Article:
The following questions are a basis for study in Communist Party branches, districts and nations. The aim is for these party structures to choose questions for discussion. We ask that you note the outcomes of the discussion, so that these can be considered at a forthcoming All-Britain Party School.

Section 1: Capitalism & ExploitationSection 2: State Monopoly Capitalism in BritainSection 3: The Case for SocialismSection 4: The Labour and Progressive MovementsSection 5: An Alternative Economic & Political StrategySection 6: Towards Socialism & Communism

• What is the breakdown of employment in your local area? Who are the key employers? Are they public
sector or private sector?
• How has this changed over time? What are the reasons for this change?
• In what way are these workers exploited? Is there evidence of super-exploitation of specific groups of
• What impact have periodic crises had on workers in your area?
• What are the implications of the above for organising resistance to capitalism and recruiting workers to
the Communist Party?

• Pick an example of one area of struggle in your local community – this may be a workplace struggle or
strike, or it may be a community or political struggle. Try to map how power is exercised by decision-
makers on this issue. What affects or circumscribes the decision-making of local managers, employers or
government on this issue? On whom are they dependent?
• Make an equivalent power map of the workers involved in the struggle. What are their current sources of
power? What potential resources do they have to draw upon? How will this affect the strategy they need
to pursue?
• What are the weak links in the employer’s/politician’s position? Where should workers focus energy?
• How could the Party play a positive role in relation to this struggle? Can you identify the key points where
the Party could engage and make a difference?
• How can the analysis of state-monopoly capitalism be raised in the course of the struggle? What can be
done to develop the consciousness of the workers involved?

• Pick a key local industry, service or utility. What would be the advantages and disadvantages of it being
publicly owned?
• At what level would this industry best be organised – local, regional or national? Would different
decisions be best taken at different levels? Can you compile a list for each level?
• What could democratic or progressive public ownership look like in this case? Who would be the
democratic decision-makers? Would this involve a combination of the workers and the users of this
industry, service or utility? If so, what would the balance look like?
• How would this look different under socialism? How would you explain this vision to a worker or user of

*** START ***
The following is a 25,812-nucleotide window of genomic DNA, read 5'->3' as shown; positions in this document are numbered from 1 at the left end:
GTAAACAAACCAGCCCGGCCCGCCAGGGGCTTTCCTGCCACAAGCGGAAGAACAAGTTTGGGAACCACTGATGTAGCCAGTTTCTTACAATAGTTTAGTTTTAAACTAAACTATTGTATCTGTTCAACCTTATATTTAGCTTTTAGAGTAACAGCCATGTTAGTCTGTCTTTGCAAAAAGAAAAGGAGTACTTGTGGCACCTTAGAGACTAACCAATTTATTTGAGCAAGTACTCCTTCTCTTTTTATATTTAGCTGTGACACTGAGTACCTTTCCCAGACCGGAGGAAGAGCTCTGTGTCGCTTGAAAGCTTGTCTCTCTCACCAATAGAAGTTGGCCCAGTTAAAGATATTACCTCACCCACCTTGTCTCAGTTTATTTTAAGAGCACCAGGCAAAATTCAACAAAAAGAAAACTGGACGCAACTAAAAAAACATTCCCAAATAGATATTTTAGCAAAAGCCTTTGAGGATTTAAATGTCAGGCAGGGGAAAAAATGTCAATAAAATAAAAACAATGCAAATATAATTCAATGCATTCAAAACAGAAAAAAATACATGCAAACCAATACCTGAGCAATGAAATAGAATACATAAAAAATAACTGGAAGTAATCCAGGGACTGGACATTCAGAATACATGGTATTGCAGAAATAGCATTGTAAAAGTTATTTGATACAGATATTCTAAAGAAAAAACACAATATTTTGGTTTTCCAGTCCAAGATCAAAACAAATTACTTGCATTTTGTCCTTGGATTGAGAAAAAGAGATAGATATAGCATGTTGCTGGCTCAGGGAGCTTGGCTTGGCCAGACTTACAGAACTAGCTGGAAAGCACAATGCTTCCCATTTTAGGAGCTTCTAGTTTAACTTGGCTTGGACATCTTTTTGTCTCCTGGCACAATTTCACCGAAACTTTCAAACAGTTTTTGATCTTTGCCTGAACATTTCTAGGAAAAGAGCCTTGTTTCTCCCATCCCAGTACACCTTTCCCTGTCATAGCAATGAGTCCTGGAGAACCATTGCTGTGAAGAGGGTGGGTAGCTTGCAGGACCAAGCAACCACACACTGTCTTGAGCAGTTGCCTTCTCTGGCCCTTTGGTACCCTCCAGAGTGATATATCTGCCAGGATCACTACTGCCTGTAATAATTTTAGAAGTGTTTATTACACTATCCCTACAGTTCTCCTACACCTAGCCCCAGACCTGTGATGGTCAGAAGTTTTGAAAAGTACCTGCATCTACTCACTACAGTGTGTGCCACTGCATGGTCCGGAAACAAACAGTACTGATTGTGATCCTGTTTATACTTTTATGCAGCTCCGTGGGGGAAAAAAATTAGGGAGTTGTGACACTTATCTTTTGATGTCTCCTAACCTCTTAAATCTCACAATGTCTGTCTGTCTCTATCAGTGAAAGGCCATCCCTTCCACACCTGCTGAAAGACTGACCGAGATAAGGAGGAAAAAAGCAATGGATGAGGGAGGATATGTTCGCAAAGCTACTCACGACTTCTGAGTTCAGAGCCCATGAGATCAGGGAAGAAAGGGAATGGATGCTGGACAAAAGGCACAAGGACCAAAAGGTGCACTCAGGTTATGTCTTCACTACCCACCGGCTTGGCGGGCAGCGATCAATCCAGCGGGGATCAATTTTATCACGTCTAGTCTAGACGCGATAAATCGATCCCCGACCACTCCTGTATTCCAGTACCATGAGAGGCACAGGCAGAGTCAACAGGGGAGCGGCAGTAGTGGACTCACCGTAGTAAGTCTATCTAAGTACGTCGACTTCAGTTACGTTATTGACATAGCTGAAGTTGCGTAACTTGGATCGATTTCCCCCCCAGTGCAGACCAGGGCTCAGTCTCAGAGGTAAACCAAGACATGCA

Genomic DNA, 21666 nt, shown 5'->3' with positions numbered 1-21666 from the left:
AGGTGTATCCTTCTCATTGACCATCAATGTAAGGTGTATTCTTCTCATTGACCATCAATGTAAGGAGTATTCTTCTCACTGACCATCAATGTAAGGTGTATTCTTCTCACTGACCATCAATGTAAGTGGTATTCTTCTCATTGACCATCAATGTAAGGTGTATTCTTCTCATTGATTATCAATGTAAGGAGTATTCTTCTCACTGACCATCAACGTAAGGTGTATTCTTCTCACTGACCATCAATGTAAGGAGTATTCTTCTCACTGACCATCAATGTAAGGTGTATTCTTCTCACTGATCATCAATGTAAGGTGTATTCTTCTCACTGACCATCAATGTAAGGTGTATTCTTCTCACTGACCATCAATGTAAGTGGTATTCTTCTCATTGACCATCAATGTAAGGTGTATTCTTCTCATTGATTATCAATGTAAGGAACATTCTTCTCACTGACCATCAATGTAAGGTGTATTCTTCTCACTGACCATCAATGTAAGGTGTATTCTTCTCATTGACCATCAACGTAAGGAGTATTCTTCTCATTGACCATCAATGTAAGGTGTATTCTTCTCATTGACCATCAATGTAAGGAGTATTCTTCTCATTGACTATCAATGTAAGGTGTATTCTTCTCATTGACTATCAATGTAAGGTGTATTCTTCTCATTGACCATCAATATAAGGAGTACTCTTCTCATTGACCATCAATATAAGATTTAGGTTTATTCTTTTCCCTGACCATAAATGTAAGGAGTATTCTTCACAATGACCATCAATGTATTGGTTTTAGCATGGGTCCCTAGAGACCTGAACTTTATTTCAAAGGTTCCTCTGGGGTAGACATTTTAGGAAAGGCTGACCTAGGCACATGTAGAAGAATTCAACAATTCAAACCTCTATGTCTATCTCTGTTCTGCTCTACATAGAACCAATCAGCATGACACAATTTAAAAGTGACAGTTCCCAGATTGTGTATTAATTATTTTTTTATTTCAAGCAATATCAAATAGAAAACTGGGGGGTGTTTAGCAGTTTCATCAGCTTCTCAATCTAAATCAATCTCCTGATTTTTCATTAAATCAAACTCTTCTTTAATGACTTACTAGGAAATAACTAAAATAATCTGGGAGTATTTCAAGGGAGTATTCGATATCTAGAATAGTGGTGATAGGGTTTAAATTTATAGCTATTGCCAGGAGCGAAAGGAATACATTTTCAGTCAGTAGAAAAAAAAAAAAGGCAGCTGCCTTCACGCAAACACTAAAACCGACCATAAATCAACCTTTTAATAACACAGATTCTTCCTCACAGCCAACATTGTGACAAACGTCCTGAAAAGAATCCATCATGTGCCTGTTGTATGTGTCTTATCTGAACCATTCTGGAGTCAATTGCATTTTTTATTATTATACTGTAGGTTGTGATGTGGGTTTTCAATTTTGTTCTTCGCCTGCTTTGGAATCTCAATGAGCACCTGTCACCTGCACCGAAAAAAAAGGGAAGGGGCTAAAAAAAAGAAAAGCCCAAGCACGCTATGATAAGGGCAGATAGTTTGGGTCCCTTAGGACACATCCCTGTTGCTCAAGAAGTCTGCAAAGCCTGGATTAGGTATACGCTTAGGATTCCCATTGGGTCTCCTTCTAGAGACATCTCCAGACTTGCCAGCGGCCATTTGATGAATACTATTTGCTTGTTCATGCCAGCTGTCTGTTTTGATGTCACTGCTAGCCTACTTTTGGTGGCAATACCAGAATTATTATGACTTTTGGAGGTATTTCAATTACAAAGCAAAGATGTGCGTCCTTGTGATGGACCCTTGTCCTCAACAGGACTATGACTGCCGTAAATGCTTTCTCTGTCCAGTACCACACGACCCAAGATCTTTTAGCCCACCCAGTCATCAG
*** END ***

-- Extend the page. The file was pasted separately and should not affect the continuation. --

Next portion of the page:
the industry, service or utility in its current form?
• What are the key campaigns or struggles that could bring us closer to the models described above? Are
these campaigns for public ownership, workplace battles over professional control, something else, or a

• “Map” or describe and locate the labour movement in your local community. What does it consist of?
What are the relative strengths of its constituent elements?
• Add to your “map” other progressive/democratic campaigns. To what extent do these overlap with the
working class and its organised forces in the labour movement? To what extent do they draw in
unorganised workers and/or members of other classes?
• What is the attitude of the local Labour Party to these different organisations and campaigns? How
deeply is it embedded within the local movements you have identified?
• How and why might the attitude of the Communist Party be different?
• What concrete actions could you take to build the unity of these forces and to embed the Communist
Party within a broad democratic anti-monopoly alliance on a local scale?

• Take one policy, or group of policies from the Left Wing Programme. What groups of people might this
policy appeal to? List as many as you can.
• How might this policy be framed to appeal to the different groups you have identified? What might their
particular interests be and how could these be incorporated into the framing of the policy?
• What links and alliances might need to be built in order to develop campaigning around this policy or set
of policies?
• What would be the distinctive role of the Party in this work? What would the initial steps be?
• How does this policy fit with the wider Alternative Economic and Political Strategy and how, in practice,
could those who support it be won to the wider strategy?

• BRS envisages that “new forms of popular participation and direct democracy” (p62) will emerge during
the construction of socialism. What expressions of working class democracy currently exist in your local
• Which groups of workers are engaged in these organisations and which groups effectively have no
experience of real democracy under the capitalist system?
• How are these existing structures of working class democracy related to the formal structures of
democracy in your local area?
• What can be done to strengthen and develop popular participation and direct democracy, either through
the strengthening of existing structures or the development of new structures in the course of the
• How can the question of democracy most effectively be raised with workers in your local community?
What examples and arguments can help them to see the “limited, distorted and precarious” nature of
democratic rights in capitalist society (p60)